In the past few days, there has been a lot of talk in the media about ‘zero hours contracts’, following a survey undertaken by the CIPD which suggests that there are more than 1 million people currently working under a zero hours contract (official figures state around 250,000).
There is no question that from an employee perspective it is usually desirable that everyone has security of employment and a guaranteed number of hours, however, in the current climate, from a business perspective, this is sometimes not possible.
In these uncertain times, businesses need to be flexible in terms of their workforce, to ensure that they can respond quickly to changes and fluctuations in work and the demand for labour.
There are also certain industries where ‘zero hours contracts’ are used extensively, where the nature of the business requires flexibility and reflects an a-typical labour requirement to meet needs of the business – the hotel and leisure industry for example. This arrangement can often suit employees who want to work part time and flexibly, where their availability to work may also change regularly – e.g. students.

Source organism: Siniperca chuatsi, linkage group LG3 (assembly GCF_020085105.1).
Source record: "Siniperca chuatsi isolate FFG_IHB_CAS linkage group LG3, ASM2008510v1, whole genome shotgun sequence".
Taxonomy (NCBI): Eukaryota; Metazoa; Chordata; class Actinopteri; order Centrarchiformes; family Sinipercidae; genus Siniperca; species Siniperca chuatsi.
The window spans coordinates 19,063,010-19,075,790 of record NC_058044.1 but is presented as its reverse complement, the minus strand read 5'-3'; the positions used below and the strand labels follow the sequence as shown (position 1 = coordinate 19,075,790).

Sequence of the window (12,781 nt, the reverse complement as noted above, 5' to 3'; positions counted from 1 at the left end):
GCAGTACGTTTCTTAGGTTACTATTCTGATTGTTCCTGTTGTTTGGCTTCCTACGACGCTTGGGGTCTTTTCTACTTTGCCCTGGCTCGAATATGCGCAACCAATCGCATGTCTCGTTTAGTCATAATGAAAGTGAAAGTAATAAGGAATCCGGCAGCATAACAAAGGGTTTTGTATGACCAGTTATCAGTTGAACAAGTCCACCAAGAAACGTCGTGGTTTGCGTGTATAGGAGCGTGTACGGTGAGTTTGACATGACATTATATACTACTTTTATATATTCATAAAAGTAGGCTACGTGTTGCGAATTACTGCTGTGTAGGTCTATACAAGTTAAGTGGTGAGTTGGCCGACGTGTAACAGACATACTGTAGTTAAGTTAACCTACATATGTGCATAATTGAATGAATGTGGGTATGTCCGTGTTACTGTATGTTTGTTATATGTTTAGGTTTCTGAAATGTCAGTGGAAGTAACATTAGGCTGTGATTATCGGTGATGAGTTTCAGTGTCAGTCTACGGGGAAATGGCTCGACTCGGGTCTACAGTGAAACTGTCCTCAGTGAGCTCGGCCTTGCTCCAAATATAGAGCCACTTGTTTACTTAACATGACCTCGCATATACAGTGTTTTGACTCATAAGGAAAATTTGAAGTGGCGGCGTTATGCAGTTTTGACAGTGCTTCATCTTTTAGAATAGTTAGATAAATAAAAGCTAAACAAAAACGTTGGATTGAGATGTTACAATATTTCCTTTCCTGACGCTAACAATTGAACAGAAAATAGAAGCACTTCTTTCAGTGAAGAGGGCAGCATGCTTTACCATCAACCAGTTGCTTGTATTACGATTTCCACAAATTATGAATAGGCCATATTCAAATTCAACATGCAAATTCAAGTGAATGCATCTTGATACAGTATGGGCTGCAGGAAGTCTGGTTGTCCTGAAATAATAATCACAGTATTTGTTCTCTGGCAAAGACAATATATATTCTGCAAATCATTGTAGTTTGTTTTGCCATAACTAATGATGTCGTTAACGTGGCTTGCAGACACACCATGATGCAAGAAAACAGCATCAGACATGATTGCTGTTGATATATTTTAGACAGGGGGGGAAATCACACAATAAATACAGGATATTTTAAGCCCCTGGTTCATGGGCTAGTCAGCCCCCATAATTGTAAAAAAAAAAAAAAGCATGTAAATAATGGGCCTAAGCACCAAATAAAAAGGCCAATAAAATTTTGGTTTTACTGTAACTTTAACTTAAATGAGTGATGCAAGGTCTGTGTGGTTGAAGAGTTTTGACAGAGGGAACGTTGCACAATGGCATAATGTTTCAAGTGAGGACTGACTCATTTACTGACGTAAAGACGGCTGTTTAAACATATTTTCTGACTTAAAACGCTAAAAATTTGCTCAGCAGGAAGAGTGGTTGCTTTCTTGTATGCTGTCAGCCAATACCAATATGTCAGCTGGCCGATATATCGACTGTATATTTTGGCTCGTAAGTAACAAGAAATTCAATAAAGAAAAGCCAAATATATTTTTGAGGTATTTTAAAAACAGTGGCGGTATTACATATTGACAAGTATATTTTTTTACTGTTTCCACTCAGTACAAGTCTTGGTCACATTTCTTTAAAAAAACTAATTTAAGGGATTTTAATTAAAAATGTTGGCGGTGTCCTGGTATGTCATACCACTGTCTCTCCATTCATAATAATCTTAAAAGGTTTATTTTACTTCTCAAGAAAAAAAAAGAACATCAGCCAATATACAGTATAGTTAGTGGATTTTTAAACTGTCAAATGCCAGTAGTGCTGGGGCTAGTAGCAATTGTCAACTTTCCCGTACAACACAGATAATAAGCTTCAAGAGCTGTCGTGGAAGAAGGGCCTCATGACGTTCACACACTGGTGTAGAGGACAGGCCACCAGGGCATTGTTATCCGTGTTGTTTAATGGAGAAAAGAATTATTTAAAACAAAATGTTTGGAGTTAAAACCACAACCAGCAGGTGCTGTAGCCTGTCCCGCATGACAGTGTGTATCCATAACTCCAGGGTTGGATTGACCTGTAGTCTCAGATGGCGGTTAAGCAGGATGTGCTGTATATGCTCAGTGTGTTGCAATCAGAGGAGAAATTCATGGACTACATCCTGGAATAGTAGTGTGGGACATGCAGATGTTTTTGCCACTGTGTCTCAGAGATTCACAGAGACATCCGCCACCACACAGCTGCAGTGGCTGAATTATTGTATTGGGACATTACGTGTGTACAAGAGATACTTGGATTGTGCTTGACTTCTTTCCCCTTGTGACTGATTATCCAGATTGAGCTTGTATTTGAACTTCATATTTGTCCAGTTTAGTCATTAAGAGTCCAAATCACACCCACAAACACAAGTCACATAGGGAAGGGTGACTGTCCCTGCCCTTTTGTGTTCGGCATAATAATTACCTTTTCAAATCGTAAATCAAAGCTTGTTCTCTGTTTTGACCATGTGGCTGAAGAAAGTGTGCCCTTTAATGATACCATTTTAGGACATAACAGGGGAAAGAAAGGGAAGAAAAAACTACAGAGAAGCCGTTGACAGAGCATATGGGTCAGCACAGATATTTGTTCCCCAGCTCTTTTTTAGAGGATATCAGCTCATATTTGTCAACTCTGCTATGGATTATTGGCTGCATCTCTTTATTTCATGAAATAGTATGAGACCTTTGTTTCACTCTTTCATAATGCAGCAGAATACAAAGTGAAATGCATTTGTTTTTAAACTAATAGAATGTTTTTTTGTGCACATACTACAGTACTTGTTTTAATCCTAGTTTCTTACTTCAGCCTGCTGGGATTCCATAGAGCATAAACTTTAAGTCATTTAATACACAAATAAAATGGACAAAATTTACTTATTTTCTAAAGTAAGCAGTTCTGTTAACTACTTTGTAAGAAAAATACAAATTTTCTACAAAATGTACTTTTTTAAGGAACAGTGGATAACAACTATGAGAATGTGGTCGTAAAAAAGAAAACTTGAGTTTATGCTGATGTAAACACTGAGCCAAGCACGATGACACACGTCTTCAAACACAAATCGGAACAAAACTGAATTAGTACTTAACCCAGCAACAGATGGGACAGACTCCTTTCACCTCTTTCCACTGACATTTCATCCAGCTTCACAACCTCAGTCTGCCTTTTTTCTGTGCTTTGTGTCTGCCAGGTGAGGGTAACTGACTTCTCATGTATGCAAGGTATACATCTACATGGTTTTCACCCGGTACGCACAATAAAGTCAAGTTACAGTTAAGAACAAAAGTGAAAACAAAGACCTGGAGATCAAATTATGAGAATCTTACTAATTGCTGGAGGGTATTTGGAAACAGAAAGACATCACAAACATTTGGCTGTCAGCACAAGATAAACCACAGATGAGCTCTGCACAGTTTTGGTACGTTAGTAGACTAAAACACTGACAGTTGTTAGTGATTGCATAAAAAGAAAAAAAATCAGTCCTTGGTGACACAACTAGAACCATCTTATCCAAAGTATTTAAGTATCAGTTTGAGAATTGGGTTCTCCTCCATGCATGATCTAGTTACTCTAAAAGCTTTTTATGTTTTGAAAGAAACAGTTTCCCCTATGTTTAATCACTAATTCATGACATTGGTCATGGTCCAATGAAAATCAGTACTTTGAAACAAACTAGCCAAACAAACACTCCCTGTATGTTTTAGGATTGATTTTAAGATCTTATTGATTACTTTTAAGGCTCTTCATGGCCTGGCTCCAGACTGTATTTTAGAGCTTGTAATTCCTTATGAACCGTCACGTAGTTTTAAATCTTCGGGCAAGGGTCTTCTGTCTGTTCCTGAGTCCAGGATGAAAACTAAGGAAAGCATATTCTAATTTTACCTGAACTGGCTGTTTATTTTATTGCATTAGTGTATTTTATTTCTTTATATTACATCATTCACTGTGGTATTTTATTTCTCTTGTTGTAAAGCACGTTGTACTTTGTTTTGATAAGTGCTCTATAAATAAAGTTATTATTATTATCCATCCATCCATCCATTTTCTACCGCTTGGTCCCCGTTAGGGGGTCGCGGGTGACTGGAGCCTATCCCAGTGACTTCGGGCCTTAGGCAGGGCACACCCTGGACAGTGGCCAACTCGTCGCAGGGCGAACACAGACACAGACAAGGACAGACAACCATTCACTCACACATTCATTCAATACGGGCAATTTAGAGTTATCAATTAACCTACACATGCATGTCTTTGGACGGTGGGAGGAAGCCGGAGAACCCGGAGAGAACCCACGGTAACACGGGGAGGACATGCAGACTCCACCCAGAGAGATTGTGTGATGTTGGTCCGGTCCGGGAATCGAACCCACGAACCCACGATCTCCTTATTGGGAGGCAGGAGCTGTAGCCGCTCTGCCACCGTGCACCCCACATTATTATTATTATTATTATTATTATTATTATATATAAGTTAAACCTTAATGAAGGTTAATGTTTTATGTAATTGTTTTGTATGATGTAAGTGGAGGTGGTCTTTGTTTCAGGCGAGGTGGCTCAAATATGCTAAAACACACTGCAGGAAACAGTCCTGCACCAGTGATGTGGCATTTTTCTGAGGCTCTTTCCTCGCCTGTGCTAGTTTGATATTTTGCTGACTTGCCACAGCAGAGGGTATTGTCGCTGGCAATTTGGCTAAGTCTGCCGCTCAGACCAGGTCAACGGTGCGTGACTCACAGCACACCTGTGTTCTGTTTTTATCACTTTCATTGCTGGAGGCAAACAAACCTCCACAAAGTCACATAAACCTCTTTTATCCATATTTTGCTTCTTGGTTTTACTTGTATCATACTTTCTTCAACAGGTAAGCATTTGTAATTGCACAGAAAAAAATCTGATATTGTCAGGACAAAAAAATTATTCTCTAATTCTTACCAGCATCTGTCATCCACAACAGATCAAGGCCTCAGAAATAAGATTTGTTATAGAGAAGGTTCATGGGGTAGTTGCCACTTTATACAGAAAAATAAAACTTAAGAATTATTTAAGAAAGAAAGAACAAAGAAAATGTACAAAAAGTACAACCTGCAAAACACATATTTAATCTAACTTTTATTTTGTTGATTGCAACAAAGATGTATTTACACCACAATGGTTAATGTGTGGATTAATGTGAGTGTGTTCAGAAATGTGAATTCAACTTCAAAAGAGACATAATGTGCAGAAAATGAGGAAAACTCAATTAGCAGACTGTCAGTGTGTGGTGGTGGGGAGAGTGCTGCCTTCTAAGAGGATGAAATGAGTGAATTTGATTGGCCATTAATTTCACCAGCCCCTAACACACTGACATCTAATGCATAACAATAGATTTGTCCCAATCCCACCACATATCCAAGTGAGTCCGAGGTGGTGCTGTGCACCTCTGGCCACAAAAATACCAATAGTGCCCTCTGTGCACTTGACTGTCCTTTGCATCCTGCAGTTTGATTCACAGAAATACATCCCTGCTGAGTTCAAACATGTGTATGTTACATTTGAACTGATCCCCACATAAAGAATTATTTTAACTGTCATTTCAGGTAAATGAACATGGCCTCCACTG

So in summary, zero hours contracts have a part to play in the way that businesses resource their staff and when used appropriately can work well for both employer and employee.
A few considerations when dealing with zero hours contracts:
- Some employment rights are maintained where the number of hours granted under zero hours contract reach a certain threshold, i.e. statutory sick pay and maternity pay
- Holiday entitlement accrues from day one / hour one
Some things to be aware of:-
- Individuals working consistent regular hours under a zero hours contract may be deemed by an Employment Tribunal to have a standard contract of employment, with a minimum level of contractual hours and commitment
- Work can (often) be turned down when offered
Please contact our Employment and Human Resource Management Team if you would like any advice on this or any other HR matter.